Search impact stories
Video Content: 
September 2015

Giving Canadian companies a real-world advantage

At a glance
The challenge

New manufacturing tools must be designed and tested before installation

The solution

A "virtual factory" to model new tools

The outcome

New software that reduces development time and increases efficiencies

What's next?

Company commercialized software and is investigating additional applications

In manufacturing, becoming more efficient opens the doors to increased profit and a competitive advantage. Now, Canadian manufacturers will be able to gain an edge in efficiency with a new piece of software developed for the tooling industry through Mitacs Accelerate.

Han Chen, a Mechanical Engineering Masters student at McGill University, has created what amounts to a virtual factory, where new tools and equipment can be designed and tested, significantly reducing their real-world production time and creating a lot of opportunities.

“Currently, it can take up to three months for the tool-making industry to develop a new tool or machine for a factory,” says Han. “The device has to be designed, then a prototype has to made and repeatedly tested in the factory to ensure it will work properly. During my internship with Longterm Technology Services Inc., I found a way to put the entire testing process into a computer simulation, cutting it down to just ten hours.”

Han’s software allows manufacturers to build virtual replicas of their factories, add the designs for the new tools or machines, and test and modify them until they know they will work. This eliminates the need for real-world prototypes and lets them go straight to producing the final products that will be put to work on the factory floor.

Han says there are immediate benefits.

Reducing the time spent on developing new tools and equipment gives manufacturers more time to focus on producing their goods, which lets them get their products to their customers more quickly. Smaller companies that wouldn’t normally have the resources or time to spend on extensive tool development can now use this software to find solutions quickly and at a lower cost. Because the software’s currently only available in Canada, our manufacturers will have a competitive advantage on the world stage.”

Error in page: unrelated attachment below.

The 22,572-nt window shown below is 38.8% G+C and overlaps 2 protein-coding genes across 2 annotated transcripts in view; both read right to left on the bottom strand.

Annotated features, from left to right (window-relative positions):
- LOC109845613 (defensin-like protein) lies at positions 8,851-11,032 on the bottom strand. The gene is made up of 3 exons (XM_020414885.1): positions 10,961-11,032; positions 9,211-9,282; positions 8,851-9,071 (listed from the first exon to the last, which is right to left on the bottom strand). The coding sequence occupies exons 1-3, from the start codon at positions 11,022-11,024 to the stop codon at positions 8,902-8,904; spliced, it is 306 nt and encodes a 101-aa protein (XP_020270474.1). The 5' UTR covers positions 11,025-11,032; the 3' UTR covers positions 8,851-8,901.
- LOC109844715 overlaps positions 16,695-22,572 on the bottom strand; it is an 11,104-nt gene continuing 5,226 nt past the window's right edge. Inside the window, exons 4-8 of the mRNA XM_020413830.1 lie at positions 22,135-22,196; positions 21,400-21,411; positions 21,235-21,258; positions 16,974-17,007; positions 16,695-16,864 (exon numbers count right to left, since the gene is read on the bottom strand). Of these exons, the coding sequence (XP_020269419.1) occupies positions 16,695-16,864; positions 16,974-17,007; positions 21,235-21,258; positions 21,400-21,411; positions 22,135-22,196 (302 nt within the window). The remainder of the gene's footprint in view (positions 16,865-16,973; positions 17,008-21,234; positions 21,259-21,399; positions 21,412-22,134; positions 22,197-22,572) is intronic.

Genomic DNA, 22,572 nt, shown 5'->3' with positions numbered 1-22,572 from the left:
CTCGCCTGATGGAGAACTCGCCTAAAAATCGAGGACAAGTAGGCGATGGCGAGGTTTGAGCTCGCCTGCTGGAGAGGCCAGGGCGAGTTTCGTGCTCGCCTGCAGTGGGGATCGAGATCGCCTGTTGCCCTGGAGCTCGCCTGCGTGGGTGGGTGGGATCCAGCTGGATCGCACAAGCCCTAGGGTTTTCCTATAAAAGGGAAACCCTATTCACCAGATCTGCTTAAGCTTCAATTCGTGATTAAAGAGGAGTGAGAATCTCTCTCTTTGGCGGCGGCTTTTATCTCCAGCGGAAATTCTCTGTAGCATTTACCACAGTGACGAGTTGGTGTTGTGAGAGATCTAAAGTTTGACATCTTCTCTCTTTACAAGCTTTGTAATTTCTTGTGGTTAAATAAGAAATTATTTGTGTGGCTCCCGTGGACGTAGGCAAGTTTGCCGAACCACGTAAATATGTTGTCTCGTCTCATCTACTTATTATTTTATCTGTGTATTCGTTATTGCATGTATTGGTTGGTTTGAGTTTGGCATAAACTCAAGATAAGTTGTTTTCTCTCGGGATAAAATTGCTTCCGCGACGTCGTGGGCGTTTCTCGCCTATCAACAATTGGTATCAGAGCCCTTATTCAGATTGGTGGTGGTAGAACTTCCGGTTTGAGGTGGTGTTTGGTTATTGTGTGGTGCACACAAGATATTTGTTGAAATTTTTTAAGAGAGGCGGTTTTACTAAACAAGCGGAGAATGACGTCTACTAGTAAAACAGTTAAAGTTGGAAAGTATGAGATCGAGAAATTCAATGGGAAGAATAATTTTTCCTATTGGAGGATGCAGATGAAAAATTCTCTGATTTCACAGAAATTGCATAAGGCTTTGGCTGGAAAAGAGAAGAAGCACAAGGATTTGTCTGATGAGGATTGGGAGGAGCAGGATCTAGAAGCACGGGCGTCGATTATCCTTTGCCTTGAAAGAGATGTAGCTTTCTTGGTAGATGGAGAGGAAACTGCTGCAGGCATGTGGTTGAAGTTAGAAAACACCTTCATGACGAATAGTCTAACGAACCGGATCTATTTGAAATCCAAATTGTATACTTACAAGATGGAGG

Longterm Technology Services Inc. owner Aaron Guo says partnering with Mitacs accelerated product development.

“We have commercialized the software to benefit our customers in the tool and die industry. This product is helping us a lot because our customers are always looking for ways to reduce time and costs. It’s also earned us more attention from potential clients who want to find new ways to ensure they make their tools right the first time. And we’ve had requests from other types of manufacturers, so we’re researching whether the software can work for them.”

“It’s a great example of what can happen when academics and industry come together,” says Han. “When research has real, practical goals and results, it benefits everyone. I really appreciate that Mitacs and Longterm Technology Services Inc. offered me the chance to develop a software product that will have positive effects in the real world.”


Mitacs would like to thank the Government of Canada, the Networks of Centres of Excellence's Industrial Research and Development Internship Program, the National Research Council of Canada’s Industrial Research Assistance Program, and the Atlantic Canada Opportunities Agency, along with Alberta Innovates Technology Futures, the Government of  British Columbia, Research Manitoba, the Government of  New Brunswick, the Research & Development Corporation of Newfoundland & Labrador, the Government of  Nova Scotia, the Government of  Ontario, the Government of  Quebec, and the Government of  Saskatchewan for their support of Mitacs Accelerate.